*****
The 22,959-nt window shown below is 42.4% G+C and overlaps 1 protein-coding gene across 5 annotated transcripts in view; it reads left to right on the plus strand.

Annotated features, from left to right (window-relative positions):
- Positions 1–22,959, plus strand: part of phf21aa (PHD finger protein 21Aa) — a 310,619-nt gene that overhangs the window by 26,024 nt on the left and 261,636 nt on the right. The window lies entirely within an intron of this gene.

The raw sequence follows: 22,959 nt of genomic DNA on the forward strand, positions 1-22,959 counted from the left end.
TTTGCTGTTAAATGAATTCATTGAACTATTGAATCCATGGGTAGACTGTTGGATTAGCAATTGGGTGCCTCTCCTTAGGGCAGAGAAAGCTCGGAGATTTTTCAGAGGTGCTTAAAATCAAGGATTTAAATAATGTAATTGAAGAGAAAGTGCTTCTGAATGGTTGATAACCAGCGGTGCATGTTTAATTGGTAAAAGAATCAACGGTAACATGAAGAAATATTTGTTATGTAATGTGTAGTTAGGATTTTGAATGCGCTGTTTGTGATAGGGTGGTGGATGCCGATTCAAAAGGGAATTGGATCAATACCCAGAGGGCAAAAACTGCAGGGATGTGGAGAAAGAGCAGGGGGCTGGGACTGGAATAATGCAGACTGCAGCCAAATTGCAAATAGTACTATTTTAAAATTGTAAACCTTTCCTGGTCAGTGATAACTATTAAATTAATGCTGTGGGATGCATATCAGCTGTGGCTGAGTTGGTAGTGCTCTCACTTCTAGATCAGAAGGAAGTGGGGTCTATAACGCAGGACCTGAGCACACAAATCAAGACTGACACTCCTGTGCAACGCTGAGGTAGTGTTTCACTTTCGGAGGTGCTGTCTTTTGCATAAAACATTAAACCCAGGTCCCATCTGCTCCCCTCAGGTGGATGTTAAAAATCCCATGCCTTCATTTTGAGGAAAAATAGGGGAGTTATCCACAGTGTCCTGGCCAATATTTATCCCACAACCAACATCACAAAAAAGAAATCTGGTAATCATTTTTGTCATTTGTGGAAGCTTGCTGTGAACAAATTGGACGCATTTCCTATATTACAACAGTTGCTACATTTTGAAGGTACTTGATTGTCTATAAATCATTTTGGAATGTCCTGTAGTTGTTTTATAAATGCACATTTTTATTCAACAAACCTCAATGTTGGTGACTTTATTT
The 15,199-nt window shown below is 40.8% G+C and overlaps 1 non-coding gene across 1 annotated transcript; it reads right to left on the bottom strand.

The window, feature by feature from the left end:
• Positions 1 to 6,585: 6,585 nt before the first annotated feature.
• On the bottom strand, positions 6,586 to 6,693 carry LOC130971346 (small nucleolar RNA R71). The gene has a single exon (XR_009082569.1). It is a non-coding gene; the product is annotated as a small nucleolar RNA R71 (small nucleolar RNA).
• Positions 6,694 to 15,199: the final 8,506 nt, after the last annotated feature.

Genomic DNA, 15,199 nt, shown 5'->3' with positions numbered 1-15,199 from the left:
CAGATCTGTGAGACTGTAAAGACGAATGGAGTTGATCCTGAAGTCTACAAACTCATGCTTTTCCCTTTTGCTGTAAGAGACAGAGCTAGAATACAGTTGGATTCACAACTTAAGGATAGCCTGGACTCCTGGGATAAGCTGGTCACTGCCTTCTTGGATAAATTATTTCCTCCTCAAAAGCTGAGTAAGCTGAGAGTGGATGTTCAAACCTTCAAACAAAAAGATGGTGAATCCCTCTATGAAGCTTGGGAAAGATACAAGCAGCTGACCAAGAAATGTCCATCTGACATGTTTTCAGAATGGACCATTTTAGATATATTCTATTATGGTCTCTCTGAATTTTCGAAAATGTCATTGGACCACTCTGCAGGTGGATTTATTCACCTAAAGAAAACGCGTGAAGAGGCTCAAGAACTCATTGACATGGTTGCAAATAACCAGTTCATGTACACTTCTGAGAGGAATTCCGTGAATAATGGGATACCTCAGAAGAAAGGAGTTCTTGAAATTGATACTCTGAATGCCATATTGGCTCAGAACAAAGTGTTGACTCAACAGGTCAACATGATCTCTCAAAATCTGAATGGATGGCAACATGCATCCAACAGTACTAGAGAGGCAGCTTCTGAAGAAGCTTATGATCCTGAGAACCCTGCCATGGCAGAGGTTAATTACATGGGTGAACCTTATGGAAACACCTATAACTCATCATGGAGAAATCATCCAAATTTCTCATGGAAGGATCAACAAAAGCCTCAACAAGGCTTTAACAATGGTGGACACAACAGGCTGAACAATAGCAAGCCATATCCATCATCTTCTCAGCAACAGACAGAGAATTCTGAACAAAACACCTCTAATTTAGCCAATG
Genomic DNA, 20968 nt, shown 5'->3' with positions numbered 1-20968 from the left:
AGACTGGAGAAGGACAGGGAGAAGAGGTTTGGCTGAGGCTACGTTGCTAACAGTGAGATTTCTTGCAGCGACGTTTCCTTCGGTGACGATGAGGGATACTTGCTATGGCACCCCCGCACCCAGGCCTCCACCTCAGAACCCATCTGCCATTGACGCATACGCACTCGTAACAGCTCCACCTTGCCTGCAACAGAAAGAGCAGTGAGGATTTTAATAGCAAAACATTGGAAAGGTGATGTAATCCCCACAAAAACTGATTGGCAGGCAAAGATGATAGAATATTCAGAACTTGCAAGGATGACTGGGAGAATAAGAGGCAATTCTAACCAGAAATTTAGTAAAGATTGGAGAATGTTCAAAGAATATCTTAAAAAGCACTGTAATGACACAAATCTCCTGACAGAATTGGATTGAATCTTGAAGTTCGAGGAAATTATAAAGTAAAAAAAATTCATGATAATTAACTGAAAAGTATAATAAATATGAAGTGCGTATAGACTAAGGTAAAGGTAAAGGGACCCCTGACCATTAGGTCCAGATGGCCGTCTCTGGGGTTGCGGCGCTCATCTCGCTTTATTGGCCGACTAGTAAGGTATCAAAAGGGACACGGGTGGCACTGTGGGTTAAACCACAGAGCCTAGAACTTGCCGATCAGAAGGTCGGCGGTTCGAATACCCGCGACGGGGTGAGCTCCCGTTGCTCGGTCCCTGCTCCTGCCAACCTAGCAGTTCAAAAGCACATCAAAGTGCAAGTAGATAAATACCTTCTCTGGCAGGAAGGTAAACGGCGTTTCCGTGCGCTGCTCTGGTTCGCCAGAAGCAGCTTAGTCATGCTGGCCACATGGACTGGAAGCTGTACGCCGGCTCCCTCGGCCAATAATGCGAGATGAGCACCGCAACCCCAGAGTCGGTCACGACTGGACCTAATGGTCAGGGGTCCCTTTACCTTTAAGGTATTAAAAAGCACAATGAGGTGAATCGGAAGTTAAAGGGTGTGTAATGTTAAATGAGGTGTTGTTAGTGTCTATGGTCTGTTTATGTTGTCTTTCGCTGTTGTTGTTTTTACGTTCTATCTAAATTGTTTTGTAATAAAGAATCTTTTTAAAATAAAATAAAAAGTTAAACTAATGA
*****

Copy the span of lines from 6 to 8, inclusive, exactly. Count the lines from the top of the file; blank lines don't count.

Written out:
The 15,199-nt window shown below is 40.8% G+C and overlaps 1 non-coding gene across 1 annotated transcript; it reads right to left on the bottom strand.

The window, feature by feature from the left end:
• Positions 1 to 6,585: 6,585 nt before the first annotated feature.